Also, the QHash lookup is not purely constant time. This will only be true for a perfect hash. In reality, there will be hash collisions. QHash falls back to a linear search in this case (linked list). This might explain (some of) the performance loss.

    Still, the main point remains valid, computing the hash for long keys might be more costly than a binary search.

  6. Hello,

    You have to consider just a simple thing : the logarithmic approach to QMap will always perform at worst at O(ln) while the constant approach of QHash will be of O(1) at best and O(n) at worst.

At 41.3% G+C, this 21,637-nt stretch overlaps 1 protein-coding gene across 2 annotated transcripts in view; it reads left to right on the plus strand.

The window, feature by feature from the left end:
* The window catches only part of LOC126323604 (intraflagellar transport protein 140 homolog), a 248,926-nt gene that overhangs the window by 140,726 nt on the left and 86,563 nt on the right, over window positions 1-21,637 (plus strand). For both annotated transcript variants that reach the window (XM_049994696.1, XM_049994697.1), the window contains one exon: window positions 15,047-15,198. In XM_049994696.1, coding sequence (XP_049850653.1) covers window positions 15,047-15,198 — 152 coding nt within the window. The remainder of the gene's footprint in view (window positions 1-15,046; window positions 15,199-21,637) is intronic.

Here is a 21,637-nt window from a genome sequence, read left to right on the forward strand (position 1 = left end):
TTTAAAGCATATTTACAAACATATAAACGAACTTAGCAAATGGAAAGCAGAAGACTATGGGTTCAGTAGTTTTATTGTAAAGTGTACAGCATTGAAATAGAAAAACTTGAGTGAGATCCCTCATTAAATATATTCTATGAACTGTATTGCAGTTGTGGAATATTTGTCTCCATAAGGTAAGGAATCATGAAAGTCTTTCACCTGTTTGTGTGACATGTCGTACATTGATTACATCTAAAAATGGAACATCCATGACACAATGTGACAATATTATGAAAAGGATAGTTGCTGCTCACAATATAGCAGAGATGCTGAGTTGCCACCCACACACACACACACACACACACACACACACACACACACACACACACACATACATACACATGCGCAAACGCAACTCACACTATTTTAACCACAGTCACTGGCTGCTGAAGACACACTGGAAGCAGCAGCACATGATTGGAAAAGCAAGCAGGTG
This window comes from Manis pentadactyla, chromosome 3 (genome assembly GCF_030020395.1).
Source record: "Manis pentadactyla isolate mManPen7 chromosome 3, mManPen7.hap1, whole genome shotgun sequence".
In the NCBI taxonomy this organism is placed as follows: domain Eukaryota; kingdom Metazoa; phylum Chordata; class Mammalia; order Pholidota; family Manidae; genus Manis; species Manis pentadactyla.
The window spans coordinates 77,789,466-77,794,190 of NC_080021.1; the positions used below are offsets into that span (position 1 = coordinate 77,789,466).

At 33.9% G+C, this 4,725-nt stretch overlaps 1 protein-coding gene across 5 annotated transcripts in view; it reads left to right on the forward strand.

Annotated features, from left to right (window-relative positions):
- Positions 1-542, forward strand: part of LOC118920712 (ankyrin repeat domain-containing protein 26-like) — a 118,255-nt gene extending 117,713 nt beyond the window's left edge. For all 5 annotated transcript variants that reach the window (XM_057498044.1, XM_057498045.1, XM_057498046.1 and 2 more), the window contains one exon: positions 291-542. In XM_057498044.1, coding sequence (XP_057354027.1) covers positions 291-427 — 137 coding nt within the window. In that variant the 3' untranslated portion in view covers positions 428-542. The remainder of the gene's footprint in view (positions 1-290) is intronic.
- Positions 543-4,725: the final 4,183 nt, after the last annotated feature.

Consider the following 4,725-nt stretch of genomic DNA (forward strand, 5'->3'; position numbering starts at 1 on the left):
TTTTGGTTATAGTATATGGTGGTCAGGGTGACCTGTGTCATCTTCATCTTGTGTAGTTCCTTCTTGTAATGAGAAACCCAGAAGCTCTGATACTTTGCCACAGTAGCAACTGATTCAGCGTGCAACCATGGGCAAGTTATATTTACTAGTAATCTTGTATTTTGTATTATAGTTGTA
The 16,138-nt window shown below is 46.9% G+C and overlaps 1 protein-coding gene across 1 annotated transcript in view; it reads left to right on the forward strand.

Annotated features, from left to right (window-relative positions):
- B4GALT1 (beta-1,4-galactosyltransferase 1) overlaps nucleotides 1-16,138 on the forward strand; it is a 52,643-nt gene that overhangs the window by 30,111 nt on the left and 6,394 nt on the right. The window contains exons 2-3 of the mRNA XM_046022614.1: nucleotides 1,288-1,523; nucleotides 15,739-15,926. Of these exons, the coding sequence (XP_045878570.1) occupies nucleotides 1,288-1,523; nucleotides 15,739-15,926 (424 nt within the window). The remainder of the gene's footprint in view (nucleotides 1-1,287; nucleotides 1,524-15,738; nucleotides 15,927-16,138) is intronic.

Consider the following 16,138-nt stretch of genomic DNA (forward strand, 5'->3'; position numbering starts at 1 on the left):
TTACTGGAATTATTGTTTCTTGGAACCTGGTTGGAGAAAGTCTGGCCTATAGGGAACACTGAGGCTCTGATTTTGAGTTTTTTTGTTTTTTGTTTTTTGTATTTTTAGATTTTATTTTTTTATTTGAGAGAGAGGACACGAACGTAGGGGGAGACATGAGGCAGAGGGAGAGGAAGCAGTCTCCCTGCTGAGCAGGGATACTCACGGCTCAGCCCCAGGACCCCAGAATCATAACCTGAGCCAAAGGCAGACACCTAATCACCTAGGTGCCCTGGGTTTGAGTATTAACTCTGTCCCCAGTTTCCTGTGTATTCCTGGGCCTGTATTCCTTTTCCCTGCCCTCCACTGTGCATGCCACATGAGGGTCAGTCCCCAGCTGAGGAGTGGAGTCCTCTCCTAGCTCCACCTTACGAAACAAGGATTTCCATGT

Hash tables were made for opportunistic situations but if you don’t know your data : choose safety and go logarithmic.

    And this is not even taking into accounts the computation time for the hash function.

  7. It seems that the qHash() function takes a const reference to the instance be being hashed, so once the instance is hashed, cache the uint value of qHash in your class for faster lookup next time. That may then optimize your qHash, or better yet, calculate the uint hash value in the constructor and just return the value when qHash(const YourClass& val) is called.